|38||Markus Weinhardt et al., "Pipeline Vectorization for Reconfigurable Systems", 1999, IEEE, pp. 52-60.|
|39||Maxfield, C. "Logic that Mutates While-U-Wait" EDN (Bur. Ed) (USA), EDN (European Edition), 7 Nov. 1996, Cahners Publishing, USA.|
|40||Miller, Michael J. et al., "High-Speed FIFOs Contend with Widely Differing Data Rates: Dual-port RAM Buffer and Dual-pointer System Provide Rapid, High-density Data Storage and Reduce Overhead", Computer Design, Sep. 1, 1985, pp. 83-86.|
|41||Mirsky, E. DeHon, "MATRIX: A Reconfigurable Computing Architecture with Configurable Instruction Distribution and Deployable Resources," Proceedings of the IEEE Symposium on FPGAs for Custom Computing Machines, 1996, pp. 157-1666.|
|42||Myers, G., Advances in Computer Architecture, Wiley-Interscience Publication, 2nd ed., John Wiley & Sons, Inc. pp. 463-494, 1978.|
|43||Nilsson et al., "The Scalable Tree Protocol-A Cache Coherence Approaches for Large-Scale Multiprocessors" IEEE, pp. 498-506 Dec. 1992.|
|44||Norman, Richard S., Hyperchip Business Summary, The Opportunity, Jan. 31, 2000, pp. 1-3.|
|45||Pedro Diniz et al., "Automatic Synthesis of Data Storage and Control Structures for FPGA-based Computing Engines", 2000, IEEE, pp. 91-100.|
|46||Piotrowski, Anton, "IEC-BUS, Die Funktionsweise des IEC-Bus und seine Anwendung in Geräten und Systemen", 1987, Franzis-Verlag GmbH, München, pp. 20-25.|
|47||Schmit, H. Et al., Hidden Markov Modeling and Fuzzy Controllers in FPGAs, FPGAs for Custom Computing Mechined, 1995; Proceedings, IEEE Symposium on Napa Valley, CA, Apr. 1995, pp. 214-221.|
|48||Simunic, T. Et al., Source Code Optimization and Profiling of Energy Consumation in Embedded Systems, Proceedings of the 13th International Symposium on System Synthesis, Sep. 2000, pp. 193-198.|
|49||Tau, Edward, et al., "A First Generation DPGA Implementation," FDP'95, pp. 138-143.|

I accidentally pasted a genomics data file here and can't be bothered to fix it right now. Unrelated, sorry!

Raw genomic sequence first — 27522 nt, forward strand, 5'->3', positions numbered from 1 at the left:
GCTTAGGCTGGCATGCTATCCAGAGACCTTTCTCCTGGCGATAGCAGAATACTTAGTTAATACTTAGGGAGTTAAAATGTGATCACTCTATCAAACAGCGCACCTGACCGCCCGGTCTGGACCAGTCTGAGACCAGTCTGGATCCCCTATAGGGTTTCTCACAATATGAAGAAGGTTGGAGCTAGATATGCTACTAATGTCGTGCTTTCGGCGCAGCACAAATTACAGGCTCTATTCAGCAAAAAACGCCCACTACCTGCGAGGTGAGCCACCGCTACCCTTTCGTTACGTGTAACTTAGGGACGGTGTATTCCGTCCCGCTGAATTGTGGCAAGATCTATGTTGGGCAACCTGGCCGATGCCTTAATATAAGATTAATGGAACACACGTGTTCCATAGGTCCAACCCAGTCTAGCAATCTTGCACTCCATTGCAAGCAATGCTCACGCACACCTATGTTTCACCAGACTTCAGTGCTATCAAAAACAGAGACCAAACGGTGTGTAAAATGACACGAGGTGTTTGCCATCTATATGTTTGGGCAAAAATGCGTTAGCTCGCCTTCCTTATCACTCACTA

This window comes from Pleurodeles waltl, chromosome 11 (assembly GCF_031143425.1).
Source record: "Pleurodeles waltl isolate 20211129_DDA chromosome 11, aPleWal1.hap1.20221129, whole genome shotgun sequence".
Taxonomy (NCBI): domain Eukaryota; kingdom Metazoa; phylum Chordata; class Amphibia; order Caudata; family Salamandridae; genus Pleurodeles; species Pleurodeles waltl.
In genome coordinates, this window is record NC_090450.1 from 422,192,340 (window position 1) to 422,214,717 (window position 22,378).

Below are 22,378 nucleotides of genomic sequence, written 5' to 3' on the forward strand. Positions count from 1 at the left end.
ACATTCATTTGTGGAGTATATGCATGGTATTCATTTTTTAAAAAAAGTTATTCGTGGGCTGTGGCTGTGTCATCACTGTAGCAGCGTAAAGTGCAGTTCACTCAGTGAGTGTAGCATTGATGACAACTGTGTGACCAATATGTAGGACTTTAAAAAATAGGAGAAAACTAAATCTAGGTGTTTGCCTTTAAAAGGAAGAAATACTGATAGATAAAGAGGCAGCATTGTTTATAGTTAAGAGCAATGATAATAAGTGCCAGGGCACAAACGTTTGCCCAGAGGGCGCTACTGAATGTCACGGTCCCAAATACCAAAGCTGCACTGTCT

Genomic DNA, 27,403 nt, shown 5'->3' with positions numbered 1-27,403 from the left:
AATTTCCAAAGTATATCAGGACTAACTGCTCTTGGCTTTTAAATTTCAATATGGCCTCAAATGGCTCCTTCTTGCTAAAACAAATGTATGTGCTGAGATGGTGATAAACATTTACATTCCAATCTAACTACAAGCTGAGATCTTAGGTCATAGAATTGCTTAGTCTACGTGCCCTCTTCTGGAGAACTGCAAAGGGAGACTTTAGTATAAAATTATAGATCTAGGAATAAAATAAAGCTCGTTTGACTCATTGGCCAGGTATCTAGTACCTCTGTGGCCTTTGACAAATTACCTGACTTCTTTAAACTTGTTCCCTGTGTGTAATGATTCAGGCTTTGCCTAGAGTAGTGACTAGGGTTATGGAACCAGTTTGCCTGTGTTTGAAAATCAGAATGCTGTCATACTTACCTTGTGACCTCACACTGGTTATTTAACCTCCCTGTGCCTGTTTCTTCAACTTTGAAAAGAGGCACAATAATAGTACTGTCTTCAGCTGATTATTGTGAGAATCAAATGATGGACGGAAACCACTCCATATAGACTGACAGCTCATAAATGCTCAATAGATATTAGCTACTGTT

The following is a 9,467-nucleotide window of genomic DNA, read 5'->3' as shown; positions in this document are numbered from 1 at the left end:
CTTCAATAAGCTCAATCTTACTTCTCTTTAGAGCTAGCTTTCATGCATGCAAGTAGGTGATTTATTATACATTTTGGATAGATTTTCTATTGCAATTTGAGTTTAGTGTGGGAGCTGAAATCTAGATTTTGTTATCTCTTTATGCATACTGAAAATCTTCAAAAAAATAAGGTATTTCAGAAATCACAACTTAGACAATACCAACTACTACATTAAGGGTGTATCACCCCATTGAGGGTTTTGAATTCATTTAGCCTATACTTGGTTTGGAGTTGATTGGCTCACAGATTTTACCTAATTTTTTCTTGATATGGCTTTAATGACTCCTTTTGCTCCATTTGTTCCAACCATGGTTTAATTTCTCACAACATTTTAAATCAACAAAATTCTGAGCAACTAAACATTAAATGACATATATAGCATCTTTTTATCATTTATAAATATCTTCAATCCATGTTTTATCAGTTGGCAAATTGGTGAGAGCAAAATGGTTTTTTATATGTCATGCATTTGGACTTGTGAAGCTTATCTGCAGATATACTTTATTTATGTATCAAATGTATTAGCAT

|50||The XPP White Paper, Release 2.1, PACT-A Technical Perspective, Mar. 27, 2002, pp. 1-27.|
|51||TMS320C54X DSP: CPU and Peripherals, Texas Instruments, 1996, pp. 6-26 to 6-46.|
|52||TMS320C54x DSP: Mnemonic Instruction Set, Texas Instruments, 1996, p. 4-64.|
|53||Villasenor, John, et al., "Configurable Computing Solutions for Automatic Target Recognition," IEEE, 1996 pp. 70-79.|
|54||Villasenor, John, et al., "Configurable Computing." Scientific American, vol. 276, No. 6, Jun. 1997, pp. 66-71.|
|55||Villasensor, J. et al., "Express Letters Video Communications Using Rapidly Reconfigurable Hardware," IEEE Transactions on Circuits and Systems for Video Technology, IEEE, Inc. NY, Dec. 1995, pp. 565-567.|
|56||Weinhardt, M. "Compilation Methods for Structure-programmable Computers", dissertation, ISBN 3-89722-011-3, 1997.|
|57||Wittig et al., "OneChip: An FPGA Processor with Reconfigurable Logic" IEEE, 1996 pp. 126-135.|
|58||Wu et al., "A New Cache Directory Scheme", IEEE, pp 466-472, Jun. 1996.|
|59||XLINX, "Logic Cell Array Families: XC4000, XC4000A and XC4000H", product description, pp. 2-7 to 2-15, Additional XC3000, XD31000 and XD3100A Data, pp. 8-16 and 9-14.|
|60||Ye, Z.A. et al., "A Compiler for a Processor with a Reconfigurable Functional Unit," FPGA 2000 ACM/SIGNA International Symposium on Field Programmable Gate Arrays, Monterey, CA Feb. 9-11, 2000, pp. 95-100.|
|61||Zhang, N. Et al., Architectural Evaluation of Flexible Digital Signal Processing for Wireless Receivers, Signals, Systems and Computers, 2000; Conference Record of the Thirty-Fourth Asilomar Conference, Bd.1, Oct. 29, 2000, pp. 78-83.|
|Dec 19, 2006||CC||Certificate of correction|
|Apr 22, 2009||FPAY||Fee payment|
Year of fee payment: 4
|Feb 2, 2010||AS||Assignment|
Owner name: RICHTER, THOMAS, MR.,GERMANY
Free format text: ASSIGNMENT OF ASSIGNORS INTEREST;ASSIGNOR:PACT XPP TECHNOLOGIES AG;REEL/FRAME:023882/0403
Effective date: 20090626
Owner name: KRASS, MAREN, MS.,SWITZERLAND
Free format text: ASSIGNMENT OF ASSIGNORS INTEREST;ASSIGNOR:PACT XPP TECHNOLOGIES AG;REEL/FRAME:023882/0403
Effective date: 20090626
Owner name: RICHTER, THOMAS, MR., GERMANY
Free format text: ASSIGNMENT OF ASSIGNORS INTEREST;ASSIGNOR:PACT XPP TECHNOLOGIES AG;REEL/FRAME:023882/0403
Effective date: 20090626
Owner name: KRASS, MAREN, MS., SWITZERLAND
Free format text: ASSIGNMENT OF ASSIGNORS INTEREST;ASSIGNOR:PACT XPP TECHNOLOGIES AG;REEL/FRAME:023882/0403
Effective date: 20090626
|Mar 8, 2013||FPAY||Fee payment|
Year of fee payment: 8
|Feb 8, 2014||AS||Assignment|
Owner name: PACT XPP TECHNOLOGIES AG, GERMANY
Free format text: ASSIGNMENT OF ASSIGNORS INTEREST;ASSIGNORS:RICHTER, THOMAS;KRASS, MAREN;REEL/FRAME:032225/0089
Effective date: 20140117